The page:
Blunt wraps are included in these amendments because removing certain flavours and packaging them in larger quantities makes them less attractive and accessible to youth. If blunt wraps were not included in the flavour ban along with minimum quantity provisions, children and youth could switch from using flavoured little cigars to using flavoured blunt wraps and adding their own tobacco.
- Q5. Why has Health Canada not focused on contraband tobacco in this amendment?
- A5. Health Canada focuses on prevention and cessation measures; it is the role of Public Safety to lead the government's efforts against contraband through the RCMP's Contraband Tobacco Enforcement Strategy.
The focus of the amendments is to address the advertising and marketing of tobacco products to children and youth.
Flavours and Additives
- Q6. Are wine-flavoured little cigars now banned?
- A6. If a product fits within the definition of a "little cigar" as spelled out in the amendments, it will be subject to the flavour ban. In general, a flavoured little cigar with a cigarette-type filter or one that weighs no more than 1.4 g, (excluding any plastic tip) would be subject to the flavour ban. Larger cigars or those without a filter are not included in the ban.
- Q7. Why do the amendments exclude menthol flavouring from the ban?
- A7. Menthol-flavoured cigarettes have been in the marketplace since the 1920s and are used by about 2% of smokers in Canada. The measures in the legislation are designed to protect children and youth by focussing on new or emerging fruit- and candy-flavoured tobacco products -- such as little cigars and blunt wraps -- that may induce youth to smoke.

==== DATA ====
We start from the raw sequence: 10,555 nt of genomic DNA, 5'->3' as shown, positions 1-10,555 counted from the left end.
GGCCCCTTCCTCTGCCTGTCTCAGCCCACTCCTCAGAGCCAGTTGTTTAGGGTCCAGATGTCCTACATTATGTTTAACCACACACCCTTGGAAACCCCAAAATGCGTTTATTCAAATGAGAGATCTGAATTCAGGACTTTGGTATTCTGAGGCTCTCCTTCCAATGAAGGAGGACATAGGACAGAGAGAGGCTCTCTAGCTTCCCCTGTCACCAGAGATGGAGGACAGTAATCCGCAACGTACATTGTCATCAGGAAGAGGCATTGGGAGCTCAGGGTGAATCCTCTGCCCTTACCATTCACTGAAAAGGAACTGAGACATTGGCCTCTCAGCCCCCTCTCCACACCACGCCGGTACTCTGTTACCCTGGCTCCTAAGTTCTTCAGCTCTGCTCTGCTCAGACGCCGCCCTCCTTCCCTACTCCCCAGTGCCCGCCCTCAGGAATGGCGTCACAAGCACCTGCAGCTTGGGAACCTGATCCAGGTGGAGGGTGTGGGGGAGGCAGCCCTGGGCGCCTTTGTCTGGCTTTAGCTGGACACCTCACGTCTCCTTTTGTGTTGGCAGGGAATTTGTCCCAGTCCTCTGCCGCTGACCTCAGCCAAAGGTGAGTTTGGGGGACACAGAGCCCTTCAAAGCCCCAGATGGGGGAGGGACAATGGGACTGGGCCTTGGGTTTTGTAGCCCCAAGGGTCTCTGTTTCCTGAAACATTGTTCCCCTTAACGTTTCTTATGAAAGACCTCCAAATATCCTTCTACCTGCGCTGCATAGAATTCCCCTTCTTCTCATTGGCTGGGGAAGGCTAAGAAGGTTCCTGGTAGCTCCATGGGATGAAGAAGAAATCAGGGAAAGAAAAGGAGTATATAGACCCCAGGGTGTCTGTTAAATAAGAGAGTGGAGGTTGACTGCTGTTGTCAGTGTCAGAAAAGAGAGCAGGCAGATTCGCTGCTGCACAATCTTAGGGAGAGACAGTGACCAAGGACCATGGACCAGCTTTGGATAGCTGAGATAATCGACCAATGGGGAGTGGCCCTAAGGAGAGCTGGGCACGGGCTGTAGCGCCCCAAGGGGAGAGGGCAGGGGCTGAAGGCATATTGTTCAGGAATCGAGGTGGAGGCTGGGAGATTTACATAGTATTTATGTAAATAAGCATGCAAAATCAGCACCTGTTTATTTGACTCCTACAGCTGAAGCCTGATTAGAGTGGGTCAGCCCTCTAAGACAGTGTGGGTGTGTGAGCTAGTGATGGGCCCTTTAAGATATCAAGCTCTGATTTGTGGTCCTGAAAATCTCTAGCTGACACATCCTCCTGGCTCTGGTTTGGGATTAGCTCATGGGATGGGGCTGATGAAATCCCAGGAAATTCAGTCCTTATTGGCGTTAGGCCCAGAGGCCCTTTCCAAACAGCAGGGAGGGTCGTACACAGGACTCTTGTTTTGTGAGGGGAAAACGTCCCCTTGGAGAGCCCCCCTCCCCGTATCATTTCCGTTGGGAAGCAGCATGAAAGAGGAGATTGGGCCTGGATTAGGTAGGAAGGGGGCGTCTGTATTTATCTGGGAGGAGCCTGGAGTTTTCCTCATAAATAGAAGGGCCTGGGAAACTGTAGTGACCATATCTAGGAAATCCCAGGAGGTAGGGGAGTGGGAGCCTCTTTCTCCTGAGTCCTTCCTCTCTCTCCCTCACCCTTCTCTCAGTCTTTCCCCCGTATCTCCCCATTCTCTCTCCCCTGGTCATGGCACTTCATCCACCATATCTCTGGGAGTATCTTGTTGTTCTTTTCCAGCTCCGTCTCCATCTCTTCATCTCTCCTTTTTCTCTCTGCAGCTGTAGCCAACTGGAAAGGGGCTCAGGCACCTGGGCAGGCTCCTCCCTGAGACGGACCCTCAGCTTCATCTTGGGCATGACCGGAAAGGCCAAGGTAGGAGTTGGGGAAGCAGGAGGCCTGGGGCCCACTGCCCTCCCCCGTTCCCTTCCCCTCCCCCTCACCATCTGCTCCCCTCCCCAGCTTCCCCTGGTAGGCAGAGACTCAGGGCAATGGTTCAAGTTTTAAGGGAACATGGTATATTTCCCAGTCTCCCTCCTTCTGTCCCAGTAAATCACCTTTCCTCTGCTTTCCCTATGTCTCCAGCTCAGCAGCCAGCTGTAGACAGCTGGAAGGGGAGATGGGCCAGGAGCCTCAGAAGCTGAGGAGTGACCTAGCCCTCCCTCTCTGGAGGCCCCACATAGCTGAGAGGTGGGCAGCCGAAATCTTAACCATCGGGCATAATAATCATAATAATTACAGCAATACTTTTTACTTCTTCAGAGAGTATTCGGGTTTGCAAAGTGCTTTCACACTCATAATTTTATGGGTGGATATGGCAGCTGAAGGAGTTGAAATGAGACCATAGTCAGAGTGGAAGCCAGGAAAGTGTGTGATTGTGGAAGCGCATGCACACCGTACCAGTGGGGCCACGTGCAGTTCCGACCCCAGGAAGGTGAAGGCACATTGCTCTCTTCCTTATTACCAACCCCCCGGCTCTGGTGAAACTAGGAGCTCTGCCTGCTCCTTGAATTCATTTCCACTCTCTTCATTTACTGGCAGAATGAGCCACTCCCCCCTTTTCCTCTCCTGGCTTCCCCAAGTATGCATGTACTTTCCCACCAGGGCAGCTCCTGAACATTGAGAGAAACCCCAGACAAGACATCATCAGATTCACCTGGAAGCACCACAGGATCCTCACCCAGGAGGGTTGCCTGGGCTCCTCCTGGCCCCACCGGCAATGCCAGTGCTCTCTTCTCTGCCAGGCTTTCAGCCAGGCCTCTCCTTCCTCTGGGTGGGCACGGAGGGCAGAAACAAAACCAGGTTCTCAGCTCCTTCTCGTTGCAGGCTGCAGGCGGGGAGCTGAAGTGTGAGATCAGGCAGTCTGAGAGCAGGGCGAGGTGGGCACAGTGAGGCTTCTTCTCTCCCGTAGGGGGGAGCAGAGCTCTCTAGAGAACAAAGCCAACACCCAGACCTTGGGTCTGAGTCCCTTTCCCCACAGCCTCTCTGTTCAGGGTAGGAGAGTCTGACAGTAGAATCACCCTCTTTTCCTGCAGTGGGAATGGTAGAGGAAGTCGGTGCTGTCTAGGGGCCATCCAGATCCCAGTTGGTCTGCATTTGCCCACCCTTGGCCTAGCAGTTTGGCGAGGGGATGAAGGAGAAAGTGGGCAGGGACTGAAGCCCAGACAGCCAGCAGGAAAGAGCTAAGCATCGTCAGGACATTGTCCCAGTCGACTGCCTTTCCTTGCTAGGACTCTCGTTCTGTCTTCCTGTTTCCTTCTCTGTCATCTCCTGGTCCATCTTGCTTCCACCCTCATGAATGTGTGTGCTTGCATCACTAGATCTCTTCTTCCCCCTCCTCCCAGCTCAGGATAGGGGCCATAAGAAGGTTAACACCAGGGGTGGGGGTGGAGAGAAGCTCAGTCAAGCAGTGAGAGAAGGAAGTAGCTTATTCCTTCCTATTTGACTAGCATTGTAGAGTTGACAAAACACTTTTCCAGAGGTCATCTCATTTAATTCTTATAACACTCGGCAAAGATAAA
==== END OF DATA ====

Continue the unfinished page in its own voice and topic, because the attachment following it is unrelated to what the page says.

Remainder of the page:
- Q8. Why only ban flavours in three tobacco products (little cigars, cigarettes and blunt wraps)?
- A8. Banning flavours in little cigars, cigarettes and blunt wraps (excluding menthol) addresses a significant part of the flavoured market and sends an important message to tobacco manufacturers that marketing tobacco to youth will not be tolerated. Health Canada will continue to monitor emerging trends of other tobacco products and take action in the future when warranted.
- Q9. Why isn't the Government implementing a complete ban on tobacco advertising?
- A9. The unanimous Supreme Court of Canada decision of June 2007 confirmed that tobacco companies have the right to advertise based on the constitutional protection of commercial expression under the Charter of Rights and Freedoms. From Health Canada's perspective, the decision left the door open to regulate further where youth are concerned.
The amendments to the Act leave only two remaining 'windows' through which the industry could advertise:
- On signs in areas where minors are prohibited (e.g., bars and nightclubs); and
- In publications provided by mail to a named adult.
- Q10. Why is it important to have little cigars and blunt wraps packaged like cigarettes in packs of 20?
- A10. The amendments to the Act require that little cigars and blunt wraps meet the same requirements for minimum package quantities as cigarettes. This will put an end to the industry practice of selling these products in single or small quantity "kiddy-packs" that are affordable to youth. By requiring minimum package quantities of at least 20 units, little cigars and blunt wraps will be less affordable and accessible to young people.